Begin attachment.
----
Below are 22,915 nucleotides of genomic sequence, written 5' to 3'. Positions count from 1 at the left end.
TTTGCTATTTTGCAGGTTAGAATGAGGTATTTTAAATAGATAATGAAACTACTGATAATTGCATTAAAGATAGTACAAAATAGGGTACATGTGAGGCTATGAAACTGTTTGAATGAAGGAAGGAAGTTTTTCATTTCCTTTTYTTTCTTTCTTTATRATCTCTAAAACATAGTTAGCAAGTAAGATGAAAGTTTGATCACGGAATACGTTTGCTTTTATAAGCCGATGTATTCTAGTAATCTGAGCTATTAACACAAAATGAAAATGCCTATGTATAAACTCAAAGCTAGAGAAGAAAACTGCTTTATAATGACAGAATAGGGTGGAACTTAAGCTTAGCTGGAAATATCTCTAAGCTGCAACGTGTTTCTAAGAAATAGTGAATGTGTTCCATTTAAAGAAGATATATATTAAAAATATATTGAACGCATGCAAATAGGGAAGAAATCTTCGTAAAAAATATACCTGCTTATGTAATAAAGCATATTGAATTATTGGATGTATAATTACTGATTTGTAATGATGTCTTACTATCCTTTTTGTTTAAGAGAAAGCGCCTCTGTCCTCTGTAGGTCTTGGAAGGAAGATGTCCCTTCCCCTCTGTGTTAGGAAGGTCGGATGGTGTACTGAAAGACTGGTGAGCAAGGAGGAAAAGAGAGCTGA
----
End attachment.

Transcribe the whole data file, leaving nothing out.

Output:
Below are 22,915 nucleotides of genomic sequence, written 5' to 3'. Positions count from 1 at the left end.
TTTGCTATTTTGCAGGTTAGAATGAGGTATTTTAAATAGATAATGAAACTACTGATAATTGCATTAAAGATAGTACAAAATAGGGTACATGTGAGGCTATGAAACTGTTTGAATGAAGGAAGGAAGTTTTTCATTTCCTTTTYTTTCTTTCTTTATRATCTCTAAAACATAGTTAGCAAGTAAGATGAAAGTTTGATCACGGAATACGTTTGCTTTTATAAGCCGATGTATTCTAGTAATCTGAGCTATTAACACAAAATGAAAATGCCTATGTATAAACTCAAAGCTAGAGAAGAAAACTGCTTTATAATGACAGAATAGGGTGGAACTTAAGCTTAGCTGGAAATATCTCTAAGCTGCAACGTGTTTCTAAGAAATAGTGAATGTGTTCCATTTAAAGAAGATATATATTAAAAATATATTGAACGCATGCAAATAGGGAAGAAATCTTCGTAAAAAATATACCTGCTTATGTAATAAAGCATATTGAATTATTGGATGTATAATTACTGATTTGTAATGATGTCTTACTATCCTTTTTGTTTAAGAGAAAGCGCCTCTGTCCTCTGTAGGTCTTGGAAGGAAGATGTCCCTTCCCCTCTGTGTTAGGAAGGTCGGATGGTGTACTGAAAGACTGGTGAGCAAGGAGGAAAAGAGAGCTGA